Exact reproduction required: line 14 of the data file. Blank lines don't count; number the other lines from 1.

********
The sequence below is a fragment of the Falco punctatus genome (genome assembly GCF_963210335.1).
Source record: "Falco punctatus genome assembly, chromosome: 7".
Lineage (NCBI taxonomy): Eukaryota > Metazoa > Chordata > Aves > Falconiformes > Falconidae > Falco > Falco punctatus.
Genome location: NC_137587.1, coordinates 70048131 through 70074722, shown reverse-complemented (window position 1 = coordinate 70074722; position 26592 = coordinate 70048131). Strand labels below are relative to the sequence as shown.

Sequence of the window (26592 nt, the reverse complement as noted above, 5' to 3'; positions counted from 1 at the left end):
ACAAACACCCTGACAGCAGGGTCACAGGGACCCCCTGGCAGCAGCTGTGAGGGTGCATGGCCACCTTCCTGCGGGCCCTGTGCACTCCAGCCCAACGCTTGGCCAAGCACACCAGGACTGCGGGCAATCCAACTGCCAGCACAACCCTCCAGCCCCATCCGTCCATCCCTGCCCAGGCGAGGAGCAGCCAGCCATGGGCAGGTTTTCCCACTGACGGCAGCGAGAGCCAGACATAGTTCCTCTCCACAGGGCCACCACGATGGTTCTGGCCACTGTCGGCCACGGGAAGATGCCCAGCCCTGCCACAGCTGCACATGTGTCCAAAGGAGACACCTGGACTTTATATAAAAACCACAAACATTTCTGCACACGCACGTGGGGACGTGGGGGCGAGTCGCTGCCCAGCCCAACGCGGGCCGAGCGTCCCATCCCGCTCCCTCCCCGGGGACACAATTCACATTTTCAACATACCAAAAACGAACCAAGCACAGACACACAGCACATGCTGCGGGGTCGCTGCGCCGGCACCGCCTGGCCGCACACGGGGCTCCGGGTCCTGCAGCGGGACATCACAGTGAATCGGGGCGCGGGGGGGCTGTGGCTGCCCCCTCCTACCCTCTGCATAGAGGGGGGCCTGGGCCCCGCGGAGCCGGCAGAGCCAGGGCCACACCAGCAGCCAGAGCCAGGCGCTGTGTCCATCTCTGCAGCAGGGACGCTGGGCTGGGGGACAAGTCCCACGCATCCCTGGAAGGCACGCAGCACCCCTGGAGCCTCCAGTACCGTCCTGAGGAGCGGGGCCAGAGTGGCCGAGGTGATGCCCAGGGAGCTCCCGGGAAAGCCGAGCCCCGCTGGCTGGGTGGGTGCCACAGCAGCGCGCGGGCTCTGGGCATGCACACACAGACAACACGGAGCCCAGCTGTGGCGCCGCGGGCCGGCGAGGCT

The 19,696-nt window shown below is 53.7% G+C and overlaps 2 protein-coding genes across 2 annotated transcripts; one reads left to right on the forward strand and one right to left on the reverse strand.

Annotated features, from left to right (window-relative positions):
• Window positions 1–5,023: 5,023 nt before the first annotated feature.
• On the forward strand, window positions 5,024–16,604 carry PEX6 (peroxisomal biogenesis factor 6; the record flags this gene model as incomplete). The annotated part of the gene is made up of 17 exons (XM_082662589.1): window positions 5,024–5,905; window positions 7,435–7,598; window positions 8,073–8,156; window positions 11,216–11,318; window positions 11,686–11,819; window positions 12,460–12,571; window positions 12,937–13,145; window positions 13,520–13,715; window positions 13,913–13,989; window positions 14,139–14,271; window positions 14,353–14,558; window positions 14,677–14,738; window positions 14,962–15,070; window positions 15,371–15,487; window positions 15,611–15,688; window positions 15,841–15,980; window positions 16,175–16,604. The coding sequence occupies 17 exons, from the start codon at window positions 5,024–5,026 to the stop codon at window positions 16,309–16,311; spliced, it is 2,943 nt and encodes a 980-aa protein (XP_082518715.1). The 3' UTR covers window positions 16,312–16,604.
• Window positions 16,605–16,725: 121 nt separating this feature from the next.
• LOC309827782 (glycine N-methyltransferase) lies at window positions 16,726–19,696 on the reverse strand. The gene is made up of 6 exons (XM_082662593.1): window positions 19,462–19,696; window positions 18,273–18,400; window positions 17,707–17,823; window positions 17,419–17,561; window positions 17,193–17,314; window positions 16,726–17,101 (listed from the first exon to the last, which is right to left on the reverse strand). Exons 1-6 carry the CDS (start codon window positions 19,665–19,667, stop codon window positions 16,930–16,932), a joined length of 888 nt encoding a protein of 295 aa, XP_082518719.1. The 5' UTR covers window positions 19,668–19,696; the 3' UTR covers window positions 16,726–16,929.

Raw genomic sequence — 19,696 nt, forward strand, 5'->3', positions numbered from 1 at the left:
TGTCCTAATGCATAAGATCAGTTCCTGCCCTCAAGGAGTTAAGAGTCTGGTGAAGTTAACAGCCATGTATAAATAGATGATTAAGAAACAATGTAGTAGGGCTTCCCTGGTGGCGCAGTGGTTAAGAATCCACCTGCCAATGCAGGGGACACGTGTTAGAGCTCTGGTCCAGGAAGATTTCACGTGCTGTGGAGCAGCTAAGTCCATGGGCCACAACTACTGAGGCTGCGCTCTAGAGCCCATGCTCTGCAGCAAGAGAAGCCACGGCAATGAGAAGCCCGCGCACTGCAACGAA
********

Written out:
TGTCCTAATGCATAAGATCAGTTCCTGCCCTCAAGGAGTTAAGAGTCTGGTGAAGTTAACAGCCATGTATAAATAGATGATTAAGAAACAATGTAGTAGGGCTTCCCTGGTGGCGCAGTGGTTAAGAATCCACCTGCCAATGCAGGGGACACGTGTTAGAGCTCTGGTCCAGGAAGATTTCACGTGCTGTGGAGCAGCTAAGTCCATGGGCCACAACTACTGAGGCTGCGCTCTAGAGCCCATGCTCTGCAGCAAGAGAAGCCACGGCAATGAGAAGCCCGCGCACTGCAACGAA